Ministers back Kenny's 'people went mad borrowing' remarks
GOVERNMENT MINISTERS have come out in support of Taoiseach Enda Kenny in the face of trenchant Opposition criticism over his comments at Davos that people “went mad borrowing” in the boom.
But while some Ministers insisted there was truth in the Taoiseach’s comments, others insisted the affair has been blown out of proportion.
Speaking during a discussion at the World Economic Forum in Davos on Thursday, Mr Kenny said the problem with Ireland’s economy was that “people went mad borrowing” in a system that spawned greed and went out of control and crashed.
Yesterday, Fianna Fáil TD John McGuinness said Mr Kenny’s credibility had been damaged. “When you are delivering a message like that, whether it is in Dublin or Davos, if you are sincere about the message it will be the same,” he said. “I think the message being delivered by the Taoiseach in terms of what he said in Davos yesterday has damaged his credibility and his message. You can’t deliver two different messages to the same audience.”
Fr Seán Healy of Social Justice Ireland said the Taoiseach’s remarks were “amazing and extraordinarily lopsided”.
He said Mr Kenny failed to recognise that the generous bank guarantee and subsequent socialising of the debt lay at the root of Ireland’s problems.
However, Minister for the Environment Phil Hogan advised people analysing Mr Kenny’s comments to “get a grip of themselves” as they had been blown out of all proportion.
He said Mr Kenny had made it clear that the policies of Fianna Fáil and reckless lending by financial institutions contributed to the madness of developers and people getting caught up in it, causing huge difficulties for ordinary people around the country.
Minister for Health James Reilly said there was “absolutely no doubt” that people were encouraged by reckless lenders and banks to borrow and encouraged further by the government of the day. “People had money shoved at them, we know that . . . the type of lending that went on at that time was clearly reckless and has clearly led us to where we are now.”
Minister for Transport Leo Varadkar said the moral flaw at the heart of the crisis was greed. “Some people were greedy, but everyone was not,” he said. “A lot of people just got by on what they had, bought the house they could afford to buy. But at the same time there were other people who borrowed too much, who spent too much and who made foolish investments and we are all paying for the price of that.”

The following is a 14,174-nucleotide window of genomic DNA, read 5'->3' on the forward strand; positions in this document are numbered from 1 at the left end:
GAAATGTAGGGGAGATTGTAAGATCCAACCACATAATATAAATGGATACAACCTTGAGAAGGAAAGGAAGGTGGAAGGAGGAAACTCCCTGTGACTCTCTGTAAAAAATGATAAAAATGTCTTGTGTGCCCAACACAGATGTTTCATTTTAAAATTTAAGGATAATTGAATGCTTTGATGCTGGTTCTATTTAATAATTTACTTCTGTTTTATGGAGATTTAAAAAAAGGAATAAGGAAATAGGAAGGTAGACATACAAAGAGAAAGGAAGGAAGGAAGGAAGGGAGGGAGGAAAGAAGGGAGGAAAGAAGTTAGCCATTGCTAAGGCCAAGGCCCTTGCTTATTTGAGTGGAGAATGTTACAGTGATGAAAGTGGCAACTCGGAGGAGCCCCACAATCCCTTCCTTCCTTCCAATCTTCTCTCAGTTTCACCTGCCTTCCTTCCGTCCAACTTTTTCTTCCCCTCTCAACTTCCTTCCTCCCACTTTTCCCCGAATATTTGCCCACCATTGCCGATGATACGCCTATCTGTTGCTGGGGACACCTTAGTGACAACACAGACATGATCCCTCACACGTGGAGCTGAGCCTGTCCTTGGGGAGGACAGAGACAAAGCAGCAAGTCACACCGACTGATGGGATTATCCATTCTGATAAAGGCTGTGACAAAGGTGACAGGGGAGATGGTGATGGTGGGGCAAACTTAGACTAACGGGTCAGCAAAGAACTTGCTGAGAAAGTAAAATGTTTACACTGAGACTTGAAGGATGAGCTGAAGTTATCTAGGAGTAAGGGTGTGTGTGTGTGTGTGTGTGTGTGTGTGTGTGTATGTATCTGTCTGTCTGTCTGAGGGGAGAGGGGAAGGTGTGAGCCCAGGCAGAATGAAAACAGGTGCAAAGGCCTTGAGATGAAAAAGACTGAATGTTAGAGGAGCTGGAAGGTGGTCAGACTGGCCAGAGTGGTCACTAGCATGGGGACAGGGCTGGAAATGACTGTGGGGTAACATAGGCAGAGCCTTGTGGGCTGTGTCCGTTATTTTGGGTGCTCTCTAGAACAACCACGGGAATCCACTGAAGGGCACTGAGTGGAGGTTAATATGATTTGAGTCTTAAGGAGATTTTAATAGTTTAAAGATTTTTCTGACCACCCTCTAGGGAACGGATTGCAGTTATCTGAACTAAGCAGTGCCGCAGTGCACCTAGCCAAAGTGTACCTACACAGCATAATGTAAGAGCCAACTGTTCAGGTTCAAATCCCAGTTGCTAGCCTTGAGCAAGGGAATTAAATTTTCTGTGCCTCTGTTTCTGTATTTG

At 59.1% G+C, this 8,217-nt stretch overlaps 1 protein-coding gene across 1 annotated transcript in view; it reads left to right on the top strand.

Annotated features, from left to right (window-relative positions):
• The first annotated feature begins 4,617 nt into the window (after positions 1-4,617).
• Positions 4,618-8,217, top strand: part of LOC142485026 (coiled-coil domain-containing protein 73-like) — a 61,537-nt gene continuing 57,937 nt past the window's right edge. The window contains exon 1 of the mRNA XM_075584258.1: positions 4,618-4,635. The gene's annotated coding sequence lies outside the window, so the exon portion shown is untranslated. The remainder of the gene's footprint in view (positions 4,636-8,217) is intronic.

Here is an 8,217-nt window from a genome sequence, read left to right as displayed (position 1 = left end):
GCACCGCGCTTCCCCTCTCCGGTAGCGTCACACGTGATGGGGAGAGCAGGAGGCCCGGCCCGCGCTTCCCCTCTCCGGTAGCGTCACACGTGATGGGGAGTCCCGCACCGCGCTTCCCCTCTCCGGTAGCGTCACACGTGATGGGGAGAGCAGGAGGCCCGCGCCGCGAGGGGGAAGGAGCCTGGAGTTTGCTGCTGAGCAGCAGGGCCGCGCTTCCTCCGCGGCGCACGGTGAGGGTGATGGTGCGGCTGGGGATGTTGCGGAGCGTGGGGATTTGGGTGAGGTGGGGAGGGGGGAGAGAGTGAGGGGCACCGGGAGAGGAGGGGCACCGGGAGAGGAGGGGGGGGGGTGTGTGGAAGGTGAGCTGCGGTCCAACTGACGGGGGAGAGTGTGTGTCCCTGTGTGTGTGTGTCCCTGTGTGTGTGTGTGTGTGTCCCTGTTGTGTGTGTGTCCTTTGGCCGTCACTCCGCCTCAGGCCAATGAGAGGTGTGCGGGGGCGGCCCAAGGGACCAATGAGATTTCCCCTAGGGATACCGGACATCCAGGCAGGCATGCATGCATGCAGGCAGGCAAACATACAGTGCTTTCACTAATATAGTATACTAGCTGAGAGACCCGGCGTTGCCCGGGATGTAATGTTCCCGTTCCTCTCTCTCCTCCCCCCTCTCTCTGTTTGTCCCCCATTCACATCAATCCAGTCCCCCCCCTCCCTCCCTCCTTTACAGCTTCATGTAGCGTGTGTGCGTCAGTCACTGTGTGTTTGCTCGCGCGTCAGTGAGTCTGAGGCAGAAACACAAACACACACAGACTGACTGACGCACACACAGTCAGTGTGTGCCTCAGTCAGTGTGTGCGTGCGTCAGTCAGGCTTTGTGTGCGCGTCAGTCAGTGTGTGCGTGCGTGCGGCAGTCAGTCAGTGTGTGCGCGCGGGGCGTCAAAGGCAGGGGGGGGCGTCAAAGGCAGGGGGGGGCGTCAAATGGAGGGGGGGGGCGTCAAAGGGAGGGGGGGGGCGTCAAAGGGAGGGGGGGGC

Minister for Enterprise Richard Bruton said the Taoiseach had outlined where exactly the blame for the crisis lay.
Minister of State for Europe Lucinda Creighton said Mr Kenny’s empathy for people suffering as a result of the financial crash was well known. “I think that his comments, in fairness, were blown out of all proportion and were taken out of context,” she said, speaking in Brussels. She continued: “I think, rather than trying to engage in blame games about who’s to blame I think we have to start looking at how we as a nation can just pull together to try to find solutions to the current crisis.”
Minister of State Alan Kelly said the Taoiseach meant “a small amount of people” with large borrowings when he referred to Irish people going mad in the boom. He described the controversy as “a storm in the teacup”.
Businessman Denis O’Brien also defended the remarks and said Mr Kenny’s presence in Davos was of greater significance by creating a “buzz about Ireland”.
Davos interview what the Taoiseach said
“BUT WHAT happened in our country was that people simply went mad borrowing. The extent of personal credit, personal wealth created on credit was done between people, banks, a system that spawned greed to a point where this went out of control completely with the spectacular crash that you mention. The country borrowed over €60 billion at excessive rates and the IMF eventually came in with the troika.
So what’s happened in the meantime? Well last year in a general election people gave a very clear mandate to the Government I lead . . . That meant explaining to people the reality of the scale of the challenge – the truth of where Ireland actually stood. It’s got to be understood that people are very pragmatic and that the political process and politicians should never underestimate people’s capacity to want to assist government in helping out problems like this . . . Now we have had five different assessments by troika from the ECB, the commission and the IMF.
In each of those assessments there has been a deeply intensive analysis of Ireland’s performance . . . I am glad to say our people understand the scale of that challenge and we have measured up in each and every one of those conditions.
That has meant reduction in public salaries, a reduction in cost of public sector and the size of the public sector increases in pension age. As a consequence . . . people have refocused on their values and what it is they want to increase to the wellbeing of the country.”